At the end of the day I think producing an image, be it photo-realistic or stylised, for me is more about the content being convincing enough to evoke a reaction in the viewer, almost an empathy I suppose. So in that sense photo-realism is a bi-product of that creative process, not a fuel for it. ….but then again, a photo-realistic image does look pretty!

  3. kieranbaxter · · Reply

    I agree with John and would go so far as to say that photo-realism is an overused oxymoron. Photography has only a very tentative connection to reality, as does CGI, drawing and painting. I think that a ‘photographic’ image made with any of these tools is just as likely to miscommunicate the reality it is supposed to ‘capture’ as an abstracted image.

    Currently CGI is most often used to mimic the photographic aesthetic which we are acclimatised to. This trickery is a potent tool which can be used to loose the viewer in an underlying narrative, successfully demonstrated above, however we shouldn’t confuse this with reality, or think of it as any more ‘true’.


    1. Hey Kieran, sorry totally missed your comment sorry for the late reply!

      I agree, particularly with your last point that we shouldn’t see photorealistic images in archaeology as being any more ‘true’ than an abstracted image or one produced using a different medium like paint or sketching etc. In my experience people often take interpretive cues from the medium used so for example an abstract piece of work or one done in watercolours is seen as the ‘artists impression’ and subjectivity is implied – often with photorealistic images or for that matter ones produced in software like autoCAD which perhaps aren’t photoreal, but are more architectural in style are perceived as being more scientifically correct…when in reality they aren’t!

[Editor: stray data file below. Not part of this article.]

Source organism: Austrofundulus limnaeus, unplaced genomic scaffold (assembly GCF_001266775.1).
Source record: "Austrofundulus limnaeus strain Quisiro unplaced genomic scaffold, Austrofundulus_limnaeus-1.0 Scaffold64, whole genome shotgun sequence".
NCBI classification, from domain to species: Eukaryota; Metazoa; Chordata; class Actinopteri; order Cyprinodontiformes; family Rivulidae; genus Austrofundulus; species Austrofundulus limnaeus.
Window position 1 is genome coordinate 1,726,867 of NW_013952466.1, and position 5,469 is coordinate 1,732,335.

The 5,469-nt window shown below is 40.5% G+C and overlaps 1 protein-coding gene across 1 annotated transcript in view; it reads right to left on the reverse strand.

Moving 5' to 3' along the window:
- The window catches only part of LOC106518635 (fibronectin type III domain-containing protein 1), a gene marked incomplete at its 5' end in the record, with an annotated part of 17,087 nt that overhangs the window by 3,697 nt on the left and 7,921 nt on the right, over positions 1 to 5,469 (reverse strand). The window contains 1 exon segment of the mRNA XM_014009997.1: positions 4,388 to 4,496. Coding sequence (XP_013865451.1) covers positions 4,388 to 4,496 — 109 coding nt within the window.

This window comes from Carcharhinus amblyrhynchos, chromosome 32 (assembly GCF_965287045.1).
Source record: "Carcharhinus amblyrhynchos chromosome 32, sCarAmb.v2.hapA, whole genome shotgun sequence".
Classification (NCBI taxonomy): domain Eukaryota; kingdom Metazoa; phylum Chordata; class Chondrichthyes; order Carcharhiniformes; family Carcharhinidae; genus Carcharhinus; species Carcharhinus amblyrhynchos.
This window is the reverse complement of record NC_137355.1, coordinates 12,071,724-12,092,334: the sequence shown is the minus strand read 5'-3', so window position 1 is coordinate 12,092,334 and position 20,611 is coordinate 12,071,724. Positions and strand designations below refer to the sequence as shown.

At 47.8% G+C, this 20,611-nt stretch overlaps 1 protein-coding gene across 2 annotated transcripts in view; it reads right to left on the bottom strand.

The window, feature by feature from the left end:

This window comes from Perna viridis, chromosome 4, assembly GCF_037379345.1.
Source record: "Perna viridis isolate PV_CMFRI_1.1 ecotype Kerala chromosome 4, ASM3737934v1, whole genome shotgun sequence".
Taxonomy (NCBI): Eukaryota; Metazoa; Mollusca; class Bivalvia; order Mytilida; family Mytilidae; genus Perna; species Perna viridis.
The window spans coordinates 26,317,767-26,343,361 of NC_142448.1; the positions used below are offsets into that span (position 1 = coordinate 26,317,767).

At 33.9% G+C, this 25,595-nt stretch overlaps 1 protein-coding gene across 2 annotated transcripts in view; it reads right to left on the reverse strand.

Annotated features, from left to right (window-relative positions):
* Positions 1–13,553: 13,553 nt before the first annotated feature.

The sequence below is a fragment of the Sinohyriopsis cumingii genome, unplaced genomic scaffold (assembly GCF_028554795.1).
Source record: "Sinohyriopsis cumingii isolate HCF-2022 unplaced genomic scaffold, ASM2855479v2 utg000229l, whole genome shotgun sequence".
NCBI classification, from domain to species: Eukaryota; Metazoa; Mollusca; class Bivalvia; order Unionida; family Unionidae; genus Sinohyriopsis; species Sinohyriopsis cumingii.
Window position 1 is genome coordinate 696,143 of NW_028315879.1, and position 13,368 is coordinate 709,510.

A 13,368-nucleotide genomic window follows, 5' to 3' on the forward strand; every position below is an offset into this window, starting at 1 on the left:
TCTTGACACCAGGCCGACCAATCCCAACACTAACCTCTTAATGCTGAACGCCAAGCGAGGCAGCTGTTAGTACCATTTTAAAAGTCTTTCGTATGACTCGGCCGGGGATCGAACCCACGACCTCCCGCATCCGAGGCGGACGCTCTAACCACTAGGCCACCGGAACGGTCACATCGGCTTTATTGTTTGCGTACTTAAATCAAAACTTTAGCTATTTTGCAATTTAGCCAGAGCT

2. Kieran! Just thinking, we should develop our discussion here into the Art & Archaeology paper – get thinking some more!! 😀

  4. […] and Learning to Be Realistic.” Digital Dirt Virtual Pasts. 17 Aug. 2012. Web 14 Oct 2015. https://digitaldirtvirtualpasts.wordpress.com/2012/08/17/hyper-realism-photo-realism-and-learning-to… Posted in 3D visualisations, AFF622, archaeology, Blog Post 1, BP1, CGI, imagery, modelling, […]